Narragansett Bay: A Friend's Perspective

The Navy in Residence

After the Revolutionary War, Congress took no steps to rebuild the fleet and establish a navy for the new nation. In the 1790s, when trouble with the French was developing, Congress did appropriate funds for a small navy. In the War of 1812, the British threatened merchant vessels on Lake Erie, and Oliver Hazard Perry of South Kingstown was asked to build a fleet and meet the British there. He took with him some local ship carpenters, journeyed to Lake Erie, and build ten small vessels. They fought a heavily armed British fleet on the lake in the battle of Put-in-Bay on Septemher 10, 1813. The British surrendered, and Perry sent the famous message "We have met the enemy and they are ours." It was Oliver's younger brother, Commodore Matthew Calbraith Perry, who sailed into Tokyo Bay in 1853 with a squadron of warships and negotiated a treaty which opened the medieval nation of Japan to world trade.

The Navy didn't officially arrive in Rhode Island until the Civil War. The Naval Academy at Annapolis, Maryland, was placed in jeopardy, and it was temporarily moved to Newport in 1863. Then in 1869, 24 men, including a chemist, started the Naval Torpedo Station on Goat Island, taking over Fort Wolcott, vintage 1794, from the Army. Meantime, a young lieutenant, Stephen B. Luce, was pursuing a dream creation—a War College where career Navy officers could polish their skills. He was opposed from within the Navy but persevered, and in 1884, a year after the Naval Training Station was started in Newport, he succeeded in setting up his naval "think tank" in the old Newport Asylum building on Coaster's Harbor Island.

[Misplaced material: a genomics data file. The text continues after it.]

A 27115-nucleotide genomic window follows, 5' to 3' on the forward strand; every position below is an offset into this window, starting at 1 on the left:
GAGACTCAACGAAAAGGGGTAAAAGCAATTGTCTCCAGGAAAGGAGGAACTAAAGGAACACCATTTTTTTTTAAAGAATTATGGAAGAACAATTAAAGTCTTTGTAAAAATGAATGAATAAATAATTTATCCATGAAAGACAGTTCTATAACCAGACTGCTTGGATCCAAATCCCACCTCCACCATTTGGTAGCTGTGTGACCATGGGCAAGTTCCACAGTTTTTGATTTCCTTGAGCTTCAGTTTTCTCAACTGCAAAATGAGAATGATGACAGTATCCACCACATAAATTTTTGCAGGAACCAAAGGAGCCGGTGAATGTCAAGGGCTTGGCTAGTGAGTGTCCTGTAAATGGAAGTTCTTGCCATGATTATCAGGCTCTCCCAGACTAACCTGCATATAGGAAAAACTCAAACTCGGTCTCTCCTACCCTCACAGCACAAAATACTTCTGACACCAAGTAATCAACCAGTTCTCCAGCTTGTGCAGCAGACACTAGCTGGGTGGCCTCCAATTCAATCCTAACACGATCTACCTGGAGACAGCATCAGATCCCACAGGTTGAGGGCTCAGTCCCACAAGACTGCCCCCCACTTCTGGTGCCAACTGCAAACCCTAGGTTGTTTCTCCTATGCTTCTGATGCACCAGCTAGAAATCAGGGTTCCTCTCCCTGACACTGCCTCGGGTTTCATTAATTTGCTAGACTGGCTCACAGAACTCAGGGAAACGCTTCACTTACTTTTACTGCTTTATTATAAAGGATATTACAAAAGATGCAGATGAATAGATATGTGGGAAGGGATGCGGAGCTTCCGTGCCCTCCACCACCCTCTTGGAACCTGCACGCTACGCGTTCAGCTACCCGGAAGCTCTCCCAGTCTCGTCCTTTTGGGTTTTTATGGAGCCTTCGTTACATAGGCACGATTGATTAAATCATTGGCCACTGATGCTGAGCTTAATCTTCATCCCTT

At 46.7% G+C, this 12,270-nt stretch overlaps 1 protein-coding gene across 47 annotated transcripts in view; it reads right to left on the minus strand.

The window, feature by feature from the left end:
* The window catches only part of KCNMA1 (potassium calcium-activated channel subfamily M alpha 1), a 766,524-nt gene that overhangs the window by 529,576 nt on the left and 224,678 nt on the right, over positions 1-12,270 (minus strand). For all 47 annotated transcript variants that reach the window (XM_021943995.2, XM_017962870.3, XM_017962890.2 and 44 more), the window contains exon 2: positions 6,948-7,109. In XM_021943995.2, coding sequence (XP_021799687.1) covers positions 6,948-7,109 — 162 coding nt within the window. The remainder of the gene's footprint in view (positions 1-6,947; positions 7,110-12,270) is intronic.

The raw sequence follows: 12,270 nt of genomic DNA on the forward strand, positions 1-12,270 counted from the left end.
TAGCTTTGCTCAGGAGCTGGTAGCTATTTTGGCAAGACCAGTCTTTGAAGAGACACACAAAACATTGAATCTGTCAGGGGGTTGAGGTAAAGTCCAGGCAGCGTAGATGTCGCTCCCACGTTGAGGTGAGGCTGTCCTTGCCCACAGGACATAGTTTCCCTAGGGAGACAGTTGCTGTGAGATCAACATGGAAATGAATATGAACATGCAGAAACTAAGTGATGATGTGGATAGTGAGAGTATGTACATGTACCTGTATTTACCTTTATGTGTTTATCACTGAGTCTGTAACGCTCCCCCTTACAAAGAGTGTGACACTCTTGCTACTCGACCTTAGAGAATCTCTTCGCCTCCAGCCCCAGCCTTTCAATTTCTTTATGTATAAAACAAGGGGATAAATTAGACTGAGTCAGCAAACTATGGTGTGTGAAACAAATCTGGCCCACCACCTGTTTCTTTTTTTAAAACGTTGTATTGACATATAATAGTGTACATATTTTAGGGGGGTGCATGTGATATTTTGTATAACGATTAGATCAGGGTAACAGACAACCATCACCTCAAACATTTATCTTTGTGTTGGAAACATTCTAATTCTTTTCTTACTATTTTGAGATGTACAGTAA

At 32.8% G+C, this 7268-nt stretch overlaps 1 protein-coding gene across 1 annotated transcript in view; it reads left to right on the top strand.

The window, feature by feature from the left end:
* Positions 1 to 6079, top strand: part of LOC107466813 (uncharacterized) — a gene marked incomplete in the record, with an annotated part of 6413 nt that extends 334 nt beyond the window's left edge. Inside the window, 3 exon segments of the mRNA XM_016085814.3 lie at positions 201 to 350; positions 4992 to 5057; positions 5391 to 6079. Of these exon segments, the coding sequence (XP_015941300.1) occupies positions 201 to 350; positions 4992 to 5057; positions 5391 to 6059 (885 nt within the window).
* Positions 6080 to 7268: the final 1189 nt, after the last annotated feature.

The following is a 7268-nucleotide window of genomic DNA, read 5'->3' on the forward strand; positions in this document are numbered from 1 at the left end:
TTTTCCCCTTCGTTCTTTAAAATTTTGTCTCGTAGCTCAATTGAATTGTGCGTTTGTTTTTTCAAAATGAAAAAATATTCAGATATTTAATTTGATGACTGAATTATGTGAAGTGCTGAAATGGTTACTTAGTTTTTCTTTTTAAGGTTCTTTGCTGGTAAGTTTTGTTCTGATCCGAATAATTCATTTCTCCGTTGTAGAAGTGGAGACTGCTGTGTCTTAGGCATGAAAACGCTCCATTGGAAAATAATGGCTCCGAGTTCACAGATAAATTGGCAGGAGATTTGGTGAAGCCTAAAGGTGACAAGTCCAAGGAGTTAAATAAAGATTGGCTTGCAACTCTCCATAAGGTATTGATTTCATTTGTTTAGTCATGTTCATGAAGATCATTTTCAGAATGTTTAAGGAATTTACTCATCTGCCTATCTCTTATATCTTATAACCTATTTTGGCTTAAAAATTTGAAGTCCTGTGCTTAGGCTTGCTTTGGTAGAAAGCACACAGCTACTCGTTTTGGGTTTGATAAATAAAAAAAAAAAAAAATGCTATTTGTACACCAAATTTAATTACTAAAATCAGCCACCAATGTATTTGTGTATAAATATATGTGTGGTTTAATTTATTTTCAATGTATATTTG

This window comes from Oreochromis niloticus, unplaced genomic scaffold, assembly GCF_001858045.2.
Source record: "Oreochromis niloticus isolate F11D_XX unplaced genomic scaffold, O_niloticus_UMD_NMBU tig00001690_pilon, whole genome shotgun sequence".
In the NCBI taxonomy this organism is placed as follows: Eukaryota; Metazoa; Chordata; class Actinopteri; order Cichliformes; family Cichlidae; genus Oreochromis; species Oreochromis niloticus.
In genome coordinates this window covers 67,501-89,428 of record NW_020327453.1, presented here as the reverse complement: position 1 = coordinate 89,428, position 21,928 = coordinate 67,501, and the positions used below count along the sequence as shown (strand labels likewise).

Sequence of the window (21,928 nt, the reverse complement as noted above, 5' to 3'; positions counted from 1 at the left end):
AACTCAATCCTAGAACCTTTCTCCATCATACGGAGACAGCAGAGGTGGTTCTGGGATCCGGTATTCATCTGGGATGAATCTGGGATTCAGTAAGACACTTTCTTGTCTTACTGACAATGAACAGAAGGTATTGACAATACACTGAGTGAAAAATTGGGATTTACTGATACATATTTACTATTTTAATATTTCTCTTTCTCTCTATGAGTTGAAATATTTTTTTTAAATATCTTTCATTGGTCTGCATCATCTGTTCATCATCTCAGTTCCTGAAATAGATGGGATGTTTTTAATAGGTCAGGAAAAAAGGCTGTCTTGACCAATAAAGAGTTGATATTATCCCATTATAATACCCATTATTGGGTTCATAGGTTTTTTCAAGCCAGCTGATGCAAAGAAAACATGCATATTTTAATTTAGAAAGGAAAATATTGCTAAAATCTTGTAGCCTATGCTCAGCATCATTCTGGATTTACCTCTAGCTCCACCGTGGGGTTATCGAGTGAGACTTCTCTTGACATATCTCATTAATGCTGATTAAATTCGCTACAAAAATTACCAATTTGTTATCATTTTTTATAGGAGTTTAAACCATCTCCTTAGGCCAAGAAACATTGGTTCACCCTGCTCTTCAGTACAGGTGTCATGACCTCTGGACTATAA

The naval presence mushroomed in the decades that followed. The Newport Naval Hospital was established, also in 1884; the fleet Naval Reserve, in 1892; and the Melville Fuel Depot, first known as the Bradford Coaling Station, in 1901. The torpedo station, first planned as an experimental unit, periodically blew itself up, but expanded rapidly and began to manufacture and test torpedoes. The early spar torpedoes, fixed to the end of a pole lashed to the bow of a torpedo boat, were replaced by missiles with automatic guidance systems. New, fast torpedo boats were developed. The first of the new class was the Stiletto, launched by the Herreshoff Yard in 1887.

In 1900, the USS Holland, the Navy's first submersible, was brought to Newport, and torpedo station personnel manned her on maneuvers outside the Bay in which she penetrated surface vessel defenses and scored a theoretical 'hit' on a major United States warship. There were no underwater detection devices in those days, and the submarine soon changed military thinking about the strategy and tactics of naval warfare.

This was a period of rapid change in technology, and the Bay was the scene of many of the experimental approaches to naval warfare. The torpedo station took over Gould Island, farther up the East Passage, and established test facilities there which Included a seaplane base and balloon hangar. An early successful experiment involved the launching of a torpedo from a seaplane, a harbinger of things to come in World War II. During the First World War, the torpedo station employed 2,500 people. Later the numbers were to grow far larger.